Gayle Zachariah loved music and music therapist Cherie Baxter’s visits were one of the highlights of her week along with zooming into her weekly church service from home.
“I lost my joy for a while and God brought me back to it and Cherie is part of the reason I found it again,” Gayle said as she sat up in bed writing a song for her grandson.
“Cherie actually brought me back to being interested and engaged in music again and I’ve been blessed to know her. Just by doing something with her, I can become inspired. She’s been such good therapy for me,” Gayle said.
During Gayle’s weekly sessions, the 76-year-old liked to write her own lyrics and set them to the tunes of familiar hymns which she would then sing and record for her great grandchildren. With Cherie’s help and guitar accompaniment, Gayle texted the audio to the children.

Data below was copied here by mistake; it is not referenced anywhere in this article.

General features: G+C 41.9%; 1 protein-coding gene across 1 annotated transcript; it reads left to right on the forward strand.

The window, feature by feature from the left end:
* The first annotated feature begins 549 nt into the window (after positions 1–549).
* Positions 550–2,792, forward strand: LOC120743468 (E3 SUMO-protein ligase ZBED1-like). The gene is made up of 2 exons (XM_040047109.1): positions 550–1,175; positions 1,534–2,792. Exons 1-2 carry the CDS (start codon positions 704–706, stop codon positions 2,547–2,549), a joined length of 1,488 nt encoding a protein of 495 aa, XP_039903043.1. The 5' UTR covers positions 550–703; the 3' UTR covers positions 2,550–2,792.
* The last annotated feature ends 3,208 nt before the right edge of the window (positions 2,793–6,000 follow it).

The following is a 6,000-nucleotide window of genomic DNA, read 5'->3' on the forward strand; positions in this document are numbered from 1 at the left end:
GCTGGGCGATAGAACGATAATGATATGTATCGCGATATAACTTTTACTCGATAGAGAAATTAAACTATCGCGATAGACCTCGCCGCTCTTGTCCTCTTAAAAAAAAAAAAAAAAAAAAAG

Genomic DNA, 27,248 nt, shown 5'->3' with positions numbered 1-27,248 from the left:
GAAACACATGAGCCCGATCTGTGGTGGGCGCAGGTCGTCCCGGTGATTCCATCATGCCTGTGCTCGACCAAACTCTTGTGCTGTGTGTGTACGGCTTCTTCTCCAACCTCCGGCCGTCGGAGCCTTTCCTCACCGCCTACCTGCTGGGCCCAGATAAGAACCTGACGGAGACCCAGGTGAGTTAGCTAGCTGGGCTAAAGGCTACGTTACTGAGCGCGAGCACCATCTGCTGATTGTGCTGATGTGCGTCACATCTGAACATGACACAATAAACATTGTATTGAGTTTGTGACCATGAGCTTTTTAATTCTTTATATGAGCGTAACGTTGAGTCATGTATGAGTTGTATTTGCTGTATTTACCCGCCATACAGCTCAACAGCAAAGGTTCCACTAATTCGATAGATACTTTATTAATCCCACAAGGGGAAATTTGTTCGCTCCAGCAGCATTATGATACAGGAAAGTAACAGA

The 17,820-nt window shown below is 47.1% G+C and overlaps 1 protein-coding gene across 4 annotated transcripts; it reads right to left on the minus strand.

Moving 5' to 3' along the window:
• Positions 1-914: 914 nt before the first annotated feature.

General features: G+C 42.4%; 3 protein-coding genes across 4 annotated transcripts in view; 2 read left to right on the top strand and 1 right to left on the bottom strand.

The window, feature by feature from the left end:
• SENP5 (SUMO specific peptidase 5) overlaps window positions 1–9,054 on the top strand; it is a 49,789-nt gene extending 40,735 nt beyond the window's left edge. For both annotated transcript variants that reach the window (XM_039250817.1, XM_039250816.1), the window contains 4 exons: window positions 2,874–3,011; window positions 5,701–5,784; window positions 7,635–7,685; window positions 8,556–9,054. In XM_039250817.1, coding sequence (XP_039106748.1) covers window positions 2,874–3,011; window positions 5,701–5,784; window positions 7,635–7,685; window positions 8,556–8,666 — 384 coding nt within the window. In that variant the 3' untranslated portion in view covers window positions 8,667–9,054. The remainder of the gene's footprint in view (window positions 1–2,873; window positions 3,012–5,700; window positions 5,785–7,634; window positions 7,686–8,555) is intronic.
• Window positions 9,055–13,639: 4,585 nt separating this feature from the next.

Watching Gayle’s enthusiasm for the session was heart-warming and it was hard to believe she would die the following week.
Music therapy can take many forms depending on the client’s needs and wishes. It can switch off people’s stress and provide an opportunity for fun. It can transport clients and change their state of consciousness from low energy to high energy.
We’ve introduced palliative clients with insomnia to Melbourne Symphony Orchestra pieces specifically arranged and created to induce sleep. Others have enjoyed karaoke, reminisced by listening to favourite musical tunes from the past or strengthened family relationships through a shared musical experience. It’s one of the many ways Palliative Care South East supports people with a life-limiting or terminal illness to live their best lives.